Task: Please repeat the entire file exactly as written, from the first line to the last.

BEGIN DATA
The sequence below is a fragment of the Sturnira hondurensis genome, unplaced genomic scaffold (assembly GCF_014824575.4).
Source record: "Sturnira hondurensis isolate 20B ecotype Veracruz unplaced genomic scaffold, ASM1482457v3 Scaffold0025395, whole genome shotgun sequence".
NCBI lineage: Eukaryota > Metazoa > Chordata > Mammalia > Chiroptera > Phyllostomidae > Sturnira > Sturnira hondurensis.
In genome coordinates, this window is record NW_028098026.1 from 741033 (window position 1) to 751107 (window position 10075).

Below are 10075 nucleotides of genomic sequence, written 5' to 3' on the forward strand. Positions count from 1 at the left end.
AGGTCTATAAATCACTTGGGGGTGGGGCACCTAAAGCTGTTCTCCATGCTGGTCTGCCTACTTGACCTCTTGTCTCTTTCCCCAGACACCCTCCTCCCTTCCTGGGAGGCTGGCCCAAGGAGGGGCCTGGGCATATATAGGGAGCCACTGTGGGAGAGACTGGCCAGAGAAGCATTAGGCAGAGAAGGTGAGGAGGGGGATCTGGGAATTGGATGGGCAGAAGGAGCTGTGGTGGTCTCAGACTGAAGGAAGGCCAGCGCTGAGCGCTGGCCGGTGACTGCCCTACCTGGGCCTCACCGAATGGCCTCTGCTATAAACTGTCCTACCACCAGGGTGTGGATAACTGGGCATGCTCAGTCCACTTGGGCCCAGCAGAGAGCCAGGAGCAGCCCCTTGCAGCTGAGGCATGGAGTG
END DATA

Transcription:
The sequence below is a fragment of the Sturnira hondurensis genome, unplaced genomic scaffold (assembly GCF_014824575.4).
Source record: "Sturnira hondurensis isolate 20B ecotype Veracruz unplaced genomic scaffold, ASM1482457v3 Scaffold0025395, whole genome shotgun sequence".
NCBI lineage: Eukaryota > Metazoa > Chordata > Mammalia > Chiroptera > Phyllostomidae > Sturnira > Sturnira hondurensis.
In genome coordinates, this window is record NW_028098026.1 from 741033 (window position 1) to 751107 (window position 10075).

Below are 10075 nucleotides of genomic sequence, written 5' to 3' on the forward strand. Positions count from 1 at the left end.
AGGTCTATAAATCACTTGGGGGTGGGGCACCTAAAGCTGTTCTCCATGCTGGTCTGCCTACTTGACCTCTTGTCTCTTTCCCCAGACACCCTCCTCCCTTCCTGGGAGGCTGGCCCAAGGAGGGGCCTGGGCATATATAGGGAGCCACTGTGGGAGAGACTGGCCAGAGAAGCATTAGGCAGAGAAGGTGAGGAGGGGGATCTGGGAATTGGATGGGCAGAAGGAGCTGTGGTGGTCTCAGACTGAAGGAAGGCCAGCGCTGAGCGCTGGCCGGTGACTGCCCTACCTGGGCCTCACCGAATGGCCTCTGCTATAAACTGTCCTACCACCAGGGTGTGGATAACTGGGCATGCTCAGTCCACTTGGGCCCAGCAGAGAGCCAGGAGCAGCCCCTTGCAGCTGAGGCATGGAGTG